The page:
Hudson's Best of 2010, Part Four: Top 20 Albums
It wasn’t long before I discovered plenty of encouraging signs. Spoon put out an album this year? The National was a 2010 release? Early year albums such as those, plus a few last minute arrivals (such as Ryan Adams) completely turned me around on the quality of music that came out in the past twelve months. While there were very few albums that were obvious top-of-my-charts picks, the overall artistic greatness was at such a high this year that on any given day most of the releases found at the bottom of my list could find themselves sneaking into the top 15.
1. Titus Andronicus, Monitor. The sheer audacity of a Civil War rock opera is enough to make this Titus Andronicus album worth noting. The fact that the band’s teetering-on-the-edge-of-disaster execution evokes memories of the Clash and the Replacements turns it into the most audacious, rambunctious, energetic release of the year.
2. The Arcade Fire, The Suburbs. Easily the most anticipated indie album of the year, Arcade Fire doesn’t disappoint on Merge Records’ first chart-topping release. Inspired by a return visit to the Houston suburb where band members Wim and William Butler grew up, the album isn’t a nostalgic look at their upbringing, nor is it an indictment of middle-class life.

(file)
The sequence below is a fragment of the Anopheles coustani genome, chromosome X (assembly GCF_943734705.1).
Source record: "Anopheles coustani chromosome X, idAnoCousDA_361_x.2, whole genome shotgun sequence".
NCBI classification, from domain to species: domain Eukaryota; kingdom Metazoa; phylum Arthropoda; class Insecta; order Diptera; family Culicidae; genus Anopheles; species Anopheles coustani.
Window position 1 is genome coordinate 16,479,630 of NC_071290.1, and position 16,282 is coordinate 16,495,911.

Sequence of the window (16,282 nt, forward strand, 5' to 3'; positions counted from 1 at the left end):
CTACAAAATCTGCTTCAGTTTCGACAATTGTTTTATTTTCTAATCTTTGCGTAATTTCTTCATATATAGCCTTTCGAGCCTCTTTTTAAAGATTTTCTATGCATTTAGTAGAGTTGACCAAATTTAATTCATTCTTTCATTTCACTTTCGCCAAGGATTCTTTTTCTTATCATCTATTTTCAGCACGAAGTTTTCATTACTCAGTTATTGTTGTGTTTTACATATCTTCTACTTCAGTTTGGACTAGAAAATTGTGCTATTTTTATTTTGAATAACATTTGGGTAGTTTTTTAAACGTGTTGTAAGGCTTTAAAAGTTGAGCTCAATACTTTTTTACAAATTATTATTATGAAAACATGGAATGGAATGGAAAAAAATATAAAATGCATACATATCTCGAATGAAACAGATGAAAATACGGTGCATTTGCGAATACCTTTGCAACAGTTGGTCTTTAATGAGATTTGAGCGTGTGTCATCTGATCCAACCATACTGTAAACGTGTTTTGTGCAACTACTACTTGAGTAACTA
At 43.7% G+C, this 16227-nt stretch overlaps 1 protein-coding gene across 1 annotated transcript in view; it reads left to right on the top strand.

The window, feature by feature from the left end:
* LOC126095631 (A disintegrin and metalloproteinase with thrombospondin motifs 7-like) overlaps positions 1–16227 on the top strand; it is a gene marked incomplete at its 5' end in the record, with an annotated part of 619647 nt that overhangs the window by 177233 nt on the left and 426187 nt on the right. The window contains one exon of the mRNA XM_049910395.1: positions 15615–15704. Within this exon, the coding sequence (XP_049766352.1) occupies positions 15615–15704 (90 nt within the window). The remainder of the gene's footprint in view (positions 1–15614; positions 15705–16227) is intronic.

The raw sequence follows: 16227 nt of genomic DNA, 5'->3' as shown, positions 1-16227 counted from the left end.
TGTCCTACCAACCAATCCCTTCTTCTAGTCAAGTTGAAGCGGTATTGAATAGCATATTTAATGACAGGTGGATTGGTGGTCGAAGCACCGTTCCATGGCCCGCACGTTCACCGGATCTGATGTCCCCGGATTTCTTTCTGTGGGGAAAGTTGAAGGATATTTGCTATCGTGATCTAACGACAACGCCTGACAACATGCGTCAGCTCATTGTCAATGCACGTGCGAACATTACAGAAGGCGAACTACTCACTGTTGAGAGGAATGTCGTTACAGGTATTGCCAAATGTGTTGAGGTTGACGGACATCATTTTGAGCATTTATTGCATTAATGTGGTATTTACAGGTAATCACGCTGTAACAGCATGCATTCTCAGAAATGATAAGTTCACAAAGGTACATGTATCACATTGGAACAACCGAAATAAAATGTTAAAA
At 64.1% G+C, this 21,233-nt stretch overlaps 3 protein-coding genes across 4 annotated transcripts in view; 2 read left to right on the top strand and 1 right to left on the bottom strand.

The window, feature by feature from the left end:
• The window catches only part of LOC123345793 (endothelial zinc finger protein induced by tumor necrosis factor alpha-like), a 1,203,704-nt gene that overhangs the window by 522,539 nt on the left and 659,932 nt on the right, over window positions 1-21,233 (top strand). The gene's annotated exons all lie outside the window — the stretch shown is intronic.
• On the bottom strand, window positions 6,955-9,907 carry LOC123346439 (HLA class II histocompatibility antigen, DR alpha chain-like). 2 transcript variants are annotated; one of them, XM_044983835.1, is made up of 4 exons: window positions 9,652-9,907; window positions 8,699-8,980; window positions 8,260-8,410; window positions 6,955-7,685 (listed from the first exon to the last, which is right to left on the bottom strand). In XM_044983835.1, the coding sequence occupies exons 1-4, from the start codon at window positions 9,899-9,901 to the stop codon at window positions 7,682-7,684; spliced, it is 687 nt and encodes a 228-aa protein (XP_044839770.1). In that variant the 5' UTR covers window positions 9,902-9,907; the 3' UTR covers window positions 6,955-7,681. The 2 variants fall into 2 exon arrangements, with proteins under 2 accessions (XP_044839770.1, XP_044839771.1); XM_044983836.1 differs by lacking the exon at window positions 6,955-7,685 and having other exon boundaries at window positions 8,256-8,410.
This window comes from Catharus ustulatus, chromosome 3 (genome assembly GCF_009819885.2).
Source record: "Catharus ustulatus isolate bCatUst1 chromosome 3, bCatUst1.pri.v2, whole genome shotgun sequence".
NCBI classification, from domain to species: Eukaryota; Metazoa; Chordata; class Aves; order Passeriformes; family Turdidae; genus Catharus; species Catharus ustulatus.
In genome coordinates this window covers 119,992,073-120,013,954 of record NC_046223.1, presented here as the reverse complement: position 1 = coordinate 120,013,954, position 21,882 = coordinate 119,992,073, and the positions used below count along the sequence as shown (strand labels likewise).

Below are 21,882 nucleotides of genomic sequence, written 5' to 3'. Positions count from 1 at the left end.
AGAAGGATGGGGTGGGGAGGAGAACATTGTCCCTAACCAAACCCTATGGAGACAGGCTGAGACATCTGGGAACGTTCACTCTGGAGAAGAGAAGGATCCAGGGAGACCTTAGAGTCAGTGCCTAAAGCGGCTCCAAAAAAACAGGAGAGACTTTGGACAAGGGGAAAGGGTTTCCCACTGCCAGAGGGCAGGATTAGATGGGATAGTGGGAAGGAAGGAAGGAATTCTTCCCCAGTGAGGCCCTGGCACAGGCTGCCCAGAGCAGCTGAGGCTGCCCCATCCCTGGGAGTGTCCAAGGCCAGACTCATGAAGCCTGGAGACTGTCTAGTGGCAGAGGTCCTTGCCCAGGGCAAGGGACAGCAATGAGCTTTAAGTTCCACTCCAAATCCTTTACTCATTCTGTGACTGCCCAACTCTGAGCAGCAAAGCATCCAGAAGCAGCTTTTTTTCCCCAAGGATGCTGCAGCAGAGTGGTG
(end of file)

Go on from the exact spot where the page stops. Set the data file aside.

3. Superchunk, Majesty Shredding. The most welcome return of the year had to be this legendary Chapel Hill, NC band. For their first release since 2001’s Here’s to Shutting Up, Superchunk comes back with a back-to-basics collection of straightforward, energetic pop anthems.
4 &5 (tie). Eels, End Times & Eels, Tomorrow Morning. In just over twelve months, Mark Oliver Everett, aka E, released a trio of albums that rank up there with anything in his catalog. Two of these albums came out in 2010, and one is hard-pressed to choose between the “divorce” album (End Times) and the “redemption” album (Tomorrow Morning). Just play all three, including last year’s Hombre Lobo.
6. The Soft Pack, The Soft Pack. Easily the best new band of the year, San Diego’s Soft Pack (formerly The Muslims) is also the most unpretentious band on this list. The sound is rough-but-right, the energy is high-strung, and the melodies are top-notch.
7. Deerhunter, Halcyon Digest. Every year there is a sleeper album that is initially disappointing but quietly creeps up my personal charts. Halcyon Digest is this year’s model of that type of album. While 2008’s breakthrough album Microcastle was highlighted by leader Bradford Cox’s wall of swirling guitars, Halcyon Digest is much more lush and detailed.
8. The National, High Violet. One of indie rock’s best-kept secrets made their mainstream mark this year with this moody, melodic collection of novel-worthy confessional tunes. Although the recording sessions were reportedly contentious at times, with many songs tossed to the trash, the end result is one of the more beautiful releases in recent years.
9. Neil Young, Le Noise. Almost 45 years after his first recordings as a member of Buffalo Springfield, the “Godfather of Grunge” continues to experiment with new ways to write, play, and record. For this album, Young set himself up in a room with a specially-designed stereo guitar and just played, allowing producer Daniel Lanois to manipulate his guitar sounds on the spot as he deemed fit. The results are Young’s most intriguing album in at least a decade.